A FAPA Standing Committee delegation attended the Taiwan Presidential Inaugural on May 20th. During their trip, the delegation met with officials of the new Taiwan Administration, including Minister of Foreign Affairs Tien Hung-mao, Overseas Chinese Affairs Commission Minister Chang Fu-mei, Mainland Affairs Council Chair Tsai Ing-wen and new TECRO Representative C.J. Cheng.

The purpose of the meetings was to establish firm communications between FAPA and the ministries, exchange views on FAPA’s current program and pave the way for future cooperation.

The meetings were cordial, substantive and most fruitful. The delegation believes that the relationships established will be most helpful in future FAPA work.

Members of the delegation included: Charles Chang of Sacramento, CA (Northwest region); Ben Lin of Los Angeles, CA (Southwest); John Chang of Kansas (Plains); Ming-chi Wu of Dallas, TX (South), Yen-sin Chen of Alabama (Southeast), Joyce Shieh of North Carolina (Central-east), Ken Hsu of Rochester, NY (representing the Northeast regional chair); C.T. Lee of Cincinnati, OH (Midwest); and Michael Fonte of FAPA Headquarters.


Introducing FAPA Interns


Theresa Chen is a first-year FAPA intern from Cary, North Carolina. She is the daughter of Hwei-ling and Yue-shen Chen. Theresa is a sophomore, with an English/Journalism double major, at the University of North Carolina at Chapel Hill. She is a staff writer for The Daily Tar Heel, as well as a member of the UNC Symphony, and the fiction staff for Cellar Door Literary Magazine.

Theresa’s previous involvement with the Taiwanese American community and political affairs include co-organizing youth group programs for both the North Carolina Taiwanese American Association and the South Eastern Taiwanese American Association summer conference, and petition work for both World Health Organization and Taiwan Security Enhancement Act legislation. During her free time Theresa enjoys playing the cello and writing.

Amy Hsieh is joining the FAPA office as an intern for June and July. She is the daughter of Jane and Ho Hsieh. Amy is a rising junior at Brown University and plans to major in political science and urban studies. She has been an active member of the Taiwanese American community during the past two years and served as the Events Committee Co-chair for the Intercollegiate Taiwanese American Students Association (ITASA) East Coast 2000 Conference.

Amy grew up in Taiwan and plans to return home in the future to work in the fields of government or education reform.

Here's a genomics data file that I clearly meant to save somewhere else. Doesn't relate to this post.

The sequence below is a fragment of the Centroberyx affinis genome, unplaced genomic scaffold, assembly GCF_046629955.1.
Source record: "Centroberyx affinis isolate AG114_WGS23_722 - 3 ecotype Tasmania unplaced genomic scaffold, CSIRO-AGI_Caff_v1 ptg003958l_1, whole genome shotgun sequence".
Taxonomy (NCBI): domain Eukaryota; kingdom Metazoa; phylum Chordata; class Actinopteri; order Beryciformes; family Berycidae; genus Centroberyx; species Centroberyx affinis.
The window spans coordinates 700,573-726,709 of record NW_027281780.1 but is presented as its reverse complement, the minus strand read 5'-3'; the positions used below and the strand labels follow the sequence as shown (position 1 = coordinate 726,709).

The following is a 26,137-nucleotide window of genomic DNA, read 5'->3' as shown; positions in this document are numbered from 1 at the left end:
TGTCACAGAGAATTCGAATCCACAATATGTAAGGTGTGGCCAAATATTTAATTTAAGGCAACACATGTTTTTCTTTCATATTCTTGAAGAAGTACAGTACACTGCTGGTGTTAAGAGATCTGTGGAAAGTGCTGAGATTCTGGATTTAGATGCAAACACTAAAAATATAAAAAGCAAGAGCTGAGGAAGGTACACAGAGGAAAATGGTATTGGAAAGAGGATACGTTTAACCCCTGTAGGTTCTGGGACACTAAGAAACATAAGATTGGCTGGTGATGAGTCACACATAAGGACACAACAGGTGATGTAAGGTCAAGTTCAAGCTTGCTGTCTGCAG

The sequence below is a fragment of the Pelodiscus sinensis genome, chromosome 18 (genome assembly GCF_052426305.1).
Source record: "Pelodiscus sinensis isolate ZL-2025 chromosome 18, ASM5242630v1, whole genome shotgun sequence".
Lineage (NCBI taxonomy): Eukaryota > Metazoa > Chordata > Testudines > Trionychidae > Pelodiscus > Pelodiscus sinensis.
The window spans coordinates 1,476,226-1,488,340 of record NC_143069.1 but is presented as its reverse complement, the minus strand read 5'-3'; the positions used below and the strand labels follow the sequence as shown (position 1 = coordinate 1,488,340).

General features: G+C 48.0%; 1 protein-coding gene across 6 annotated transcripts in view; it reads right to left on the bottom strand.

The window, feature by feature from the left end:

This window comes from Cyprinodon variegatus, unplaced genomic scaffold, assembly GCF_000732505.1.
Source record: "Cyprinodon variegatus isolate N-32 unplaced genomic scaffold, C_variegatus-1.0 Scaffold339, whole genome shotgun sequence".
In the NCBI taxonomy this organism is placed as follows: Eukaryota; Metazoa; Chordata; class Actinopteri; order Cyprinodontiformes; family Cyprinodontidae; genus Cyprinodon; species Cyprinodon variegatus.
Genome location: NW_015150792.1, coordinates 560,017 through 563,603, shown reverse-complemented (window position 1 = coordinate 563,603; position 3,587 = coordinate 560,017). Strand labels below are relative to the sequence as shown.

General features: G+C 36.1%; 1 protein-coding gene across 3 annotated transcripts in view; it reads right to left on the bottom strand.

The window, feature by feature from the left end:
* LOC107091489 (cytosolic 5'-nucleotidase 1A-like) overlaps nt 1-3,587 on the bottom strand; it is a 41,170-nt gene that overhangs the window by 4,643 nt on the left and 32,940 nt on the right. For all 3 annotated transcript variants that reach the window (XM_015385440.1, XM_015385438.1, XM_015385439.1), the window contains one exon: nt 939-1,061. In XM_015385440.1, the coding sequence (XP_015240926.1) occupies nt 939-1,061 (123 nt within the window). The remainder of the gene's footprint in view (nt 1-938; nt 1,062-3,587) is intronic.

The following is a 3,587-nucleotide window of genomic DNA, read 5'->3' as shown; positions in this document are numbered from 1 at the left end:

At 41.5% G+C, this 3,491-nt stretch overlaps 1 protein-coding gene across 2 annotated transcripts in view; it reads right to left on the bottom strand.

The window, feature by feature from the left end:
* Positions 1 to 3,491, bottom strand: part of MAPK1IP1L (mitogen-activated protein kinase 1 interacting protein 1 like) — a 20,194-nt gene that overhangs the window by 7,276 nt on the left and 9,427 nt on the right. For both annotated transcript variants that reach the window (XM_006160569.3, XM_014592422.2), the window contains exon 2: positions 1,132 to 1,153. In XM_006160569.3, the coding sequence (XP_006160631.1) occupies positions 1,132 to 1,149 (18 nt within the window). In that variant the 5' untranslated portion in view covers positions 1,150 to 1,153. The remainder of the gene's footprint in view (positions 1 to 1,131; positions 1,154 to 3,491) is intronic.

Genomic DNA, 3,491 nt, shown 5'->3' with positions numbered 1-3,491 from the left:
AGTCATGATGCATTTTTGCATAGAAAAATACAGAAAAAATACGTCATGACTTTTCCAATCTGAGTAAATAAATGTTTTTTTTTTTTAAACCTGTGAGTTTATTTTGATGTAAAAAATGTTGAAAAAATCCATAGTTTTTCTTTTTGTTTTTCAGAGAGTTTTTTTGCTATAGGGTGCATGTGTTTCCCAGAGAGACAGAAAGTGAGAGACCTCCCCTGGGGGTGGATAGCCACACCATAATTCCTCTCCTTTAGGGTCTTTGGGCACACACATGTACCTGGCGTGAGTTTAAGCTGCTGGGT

WHO Update: Taiwan’s Observer Status

Taiwan’s bid for observer status in the World Health Organization never got past the agenda setting meeting at the annual Geneva summit on May 15th. With opposition from China, Cuba, Pakistan, Uruguay, Russia, Bangladesh and Cape Verde, the committee spent a mere 20 minutes on the question before deciding that the Taiwan issue would not be an agenda item.

Rep. Sherrod Brown (D-OH) sent a last minute appeal to Donna Shalala, head of U.S. delegation, asking that she meet with the Taiwanese delegation and support Taiwan’s bid. US officials said that scheduling difficulties made it impossible to hold the meeting.

Unfortunately, HR 4004 had not been voted on in time for Geneva. The resolution states that "The Secretary of State shall initiate a United States plan to endorse and obtain observer status for Taiwan at the annual week-long summit of the World Health Assembly in May 2000 in Geneva, Switzerland, and shall instruct the United States delegation to Geneva to implement such a plan."

HR 4004 was introduced to supplement HR 1794 which required that the Secretary of State report to Congress the "efforts of the Secretary to fulfill the commitment made in the 1994 Taiwan Policy Review to more actively support Taiwan's participation in international organizations."

However, since HR 1794 does not specifically name any "international organizations," U.S. officials have allowed China's rebuffs to Taiwan’s participation in such groups to stand without serious objection. A January State Department report, mandated by HR 1794, simply states that "The People's Republic of China has been actively and adamantly opposed to many of Taiwan's attempts at membership or participation [in international organizations]."


Furthermore, the report says that any attempt by a Taiwanese non-governmental organization to have relations with the WHO is also blocked: "The PRC would assert---and others would accept---that only it has the right to consent to the participation of a Taiwan non-governmental organization."

The ludicrousness of this assertion mirrors Beijing's demand in September of last year that any earthquake aid to Taiwan by an international organization must first receive permission from Beijing.

Congress and the Taiwanese American community should continue to demand that the Administration take a pro-active position, not roll over and play dead because of what the PRC thinks. Taiwan is not, and has never been, under PRC control. The 22 million people of democratic Taiwan deserve to participate in the WHO and all international organizations.